At least Levy-to-Thompson brings a smile

THE ROLES WERE reversed, but the names and bloodlines were the same. Cougar freshman quarterback J.T. Levenseller, his redshirt in flames, attempted and completed his first-ever collegiate pass on Saturday in the second quarter at rain-drenched Stanford. Fittingly, the recipient of that inaugural throw was junior tight end Tony Thompson.

Levenseller, taking just his second snap in a college game, rolled left and found Thompson for a 14-yard gain.

"Yeah, that was good," said head coach Paul Wulff. "It wasn't planned, but it was good to see."

Indeed. Levenseller and Thompson. Thompson and Levenseller. It was a record-setting crimson combination three decades ago, when Tony's dad was the passer and J.T.'s dad Mike was the receiver. The tandem was so powerful that it turned into a lifelong friendship. J.T.'s initials, in fact, are an ode to Jack Thompson.

In another miserable outing in the worst season in Washington State history, a 58-0 setback to the Card, the Levenseller-to-Thompson footnote had to bring a smile, however fleeting, to the 40- and 50-something faithful.


The old-timers remember when Jack and Mike led a mid-70s renaissance. They shattered NCAA passing records, connecting with each other close to 100 times. They beat the Oregon schools in back-to-back nail biters in '76. In the most stunning eight-day span in school history, they knocked off Nebraska and Michigan State on back to back road trips in 1977.

More than anything, Thompson and Levenseller fueled hope for a better tomorrow.


If only their progeny could do the same.

The Cougars lost Saturday for the eighth time in nine games this season. As in all their previous defeats, the Cougs were blown out. This time by a team that came in with a .500 record.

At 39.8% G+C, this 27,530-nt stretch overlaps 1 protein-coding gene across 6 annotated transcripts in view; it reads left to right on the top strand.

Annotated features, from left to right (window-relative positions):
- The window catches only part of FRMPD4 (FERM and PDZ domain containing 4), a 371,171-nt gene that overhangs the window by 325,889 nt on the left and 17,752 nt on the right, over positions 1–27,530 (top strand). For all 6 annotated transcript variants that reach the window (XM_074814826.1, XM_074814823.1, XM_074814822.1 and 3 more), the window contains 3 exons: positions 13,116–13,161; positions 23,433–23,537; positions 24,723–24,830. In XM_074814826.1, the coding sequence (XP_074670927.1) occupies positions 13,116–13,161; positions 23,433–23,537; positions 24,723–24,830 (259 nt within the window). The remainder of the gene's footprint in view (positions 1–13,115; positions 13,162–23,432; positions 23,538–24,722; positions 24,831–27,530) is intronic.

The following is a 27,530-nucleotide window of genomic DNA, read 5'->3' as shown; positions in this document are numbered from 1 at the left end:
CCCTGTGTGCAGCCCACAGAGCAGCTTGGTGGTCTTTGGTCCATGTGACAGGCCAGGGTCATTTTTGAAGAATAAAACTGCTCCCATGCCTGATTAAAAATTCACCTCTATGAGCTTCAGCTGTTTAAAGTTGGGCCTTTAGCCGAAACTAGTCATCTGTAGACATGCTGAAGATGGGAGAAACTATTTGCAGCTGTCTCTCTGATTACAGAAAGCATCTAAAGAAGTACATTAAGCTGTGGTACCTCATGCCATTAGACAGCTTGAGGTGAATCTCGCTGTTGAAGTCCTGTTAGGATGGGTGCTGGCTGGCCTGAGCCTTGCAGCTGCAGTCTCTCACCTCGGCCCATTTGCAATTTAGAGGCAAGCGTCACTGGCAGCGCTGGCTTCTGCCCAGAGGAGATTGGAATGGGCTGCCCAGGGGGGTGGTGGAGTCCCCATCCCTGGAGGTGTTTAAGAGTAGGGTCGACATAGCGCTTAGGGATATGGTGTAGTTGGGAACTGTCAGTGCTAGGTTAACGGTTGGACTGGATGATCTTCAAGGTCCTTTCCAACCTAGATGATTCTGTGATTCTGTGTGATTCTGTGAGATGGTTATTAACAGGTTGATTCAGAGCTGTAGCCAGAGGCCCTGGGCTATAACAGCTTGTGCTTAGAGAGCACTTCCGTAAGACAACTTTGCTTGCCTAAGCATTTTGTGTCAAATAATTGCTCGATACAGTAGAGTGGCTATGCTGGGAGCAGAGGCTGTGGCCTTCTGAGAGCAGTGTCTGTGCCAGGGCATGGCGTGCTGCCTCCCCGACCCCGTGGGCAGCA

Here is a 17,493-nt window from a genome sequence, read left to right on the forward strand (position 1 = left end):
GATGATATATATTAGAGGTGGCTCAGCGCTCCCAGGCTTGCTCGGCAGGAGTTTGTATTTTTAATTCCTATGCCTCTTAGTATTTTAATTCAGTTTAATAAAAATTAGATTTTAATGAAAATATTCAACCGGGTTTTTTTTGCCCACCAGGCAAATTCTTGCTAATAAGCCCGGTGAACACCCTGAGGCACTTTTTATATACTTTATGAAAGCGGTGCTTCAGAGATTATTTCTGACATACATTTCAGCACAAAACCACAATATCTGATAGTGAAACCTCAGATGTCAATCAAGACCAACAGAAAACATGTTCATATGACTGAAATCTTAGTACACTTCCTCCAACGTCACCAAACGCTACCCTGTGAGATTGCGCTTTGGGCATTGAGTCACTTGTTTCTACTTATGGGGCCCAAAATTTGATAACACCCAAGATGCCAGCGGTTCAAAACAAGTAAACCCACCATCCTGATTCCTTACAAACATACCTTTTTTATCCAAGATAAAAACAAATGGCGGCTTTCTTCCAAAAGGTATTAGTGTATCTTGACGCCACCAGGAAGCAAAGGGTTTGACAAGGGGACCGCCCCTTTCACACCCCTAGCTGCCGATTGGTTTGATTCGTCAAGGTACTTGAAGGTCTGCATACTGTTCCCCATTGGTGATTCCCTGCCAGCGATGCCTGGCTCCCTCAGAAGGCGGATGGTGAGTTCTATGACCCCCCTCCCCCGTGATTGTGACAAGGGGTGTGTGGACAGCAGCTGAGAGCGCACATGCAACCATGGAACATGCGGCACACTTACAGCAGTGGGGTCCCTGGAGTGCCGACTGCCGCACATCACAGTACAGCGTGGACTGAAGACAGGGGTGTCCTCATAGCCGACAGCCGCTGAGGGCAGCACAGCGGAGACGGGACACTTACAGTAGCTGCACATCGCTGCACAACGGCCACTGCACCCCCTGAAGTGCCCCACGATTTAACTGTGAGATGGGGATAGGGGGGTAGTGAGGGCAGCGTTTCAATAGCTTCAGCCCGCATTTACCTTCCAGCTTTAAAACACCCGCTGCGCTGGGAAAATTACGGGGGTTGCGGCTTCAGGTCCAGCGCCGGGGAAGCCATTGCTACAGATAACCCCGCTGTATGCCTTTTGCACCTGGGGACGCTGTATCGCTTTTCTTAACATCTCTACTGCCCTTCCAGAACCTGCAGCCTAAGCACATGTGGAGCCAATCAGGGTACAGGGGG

At least they didn't surrender 60 again.

Field position, turnovers and botched execution doomed the Cougs, who helped rocket Toby "Four TDs" Gerhart and the Card to a 31-0 halftime lead. The third quarter wasn't even four minutes old when the Card added two more TDs. And just like, the game was a carbon copy of the humilating losses to USC, Oregon State, Oregon and Cal.

At 1-8, the Cougars are one loss next week against Arizona away from equaling the worst record by a WSU team since Jim Sweeney's troops went 1-9 in 1969. The following year, they went 1-10. If this year's team continues its tear-stained fall down the cellar stairs, 1-12 will make them not just the worst team in school history but, given the margins by which they're losing, but the worst in Pac-10 history as well.

God bless Portland State, lest the Cougs be looking at incompetence on a nationally historic scale – though an argument can be made there as well. The Cougars rank among the worst performers of all 119 Divison I-A teams in most major statistical categories on both sides of the ball.

QUOTE OF THE GAME: "I'm tired of seeing the same things happen when you work on them over and over and over," said head coach Paul Wulff.

NOTABLE: Levenseller went 2-for-4 passing for 20 yards on the day. Starter Kevin Lopina was 16-of-28 for 132 yards.

Brandon Gibson was the Cougs' leading receiver, grabbing 5 passes for 64 yards. On the ground, Logwone Mitz led the Cougs with 62 yards on 11 carries.

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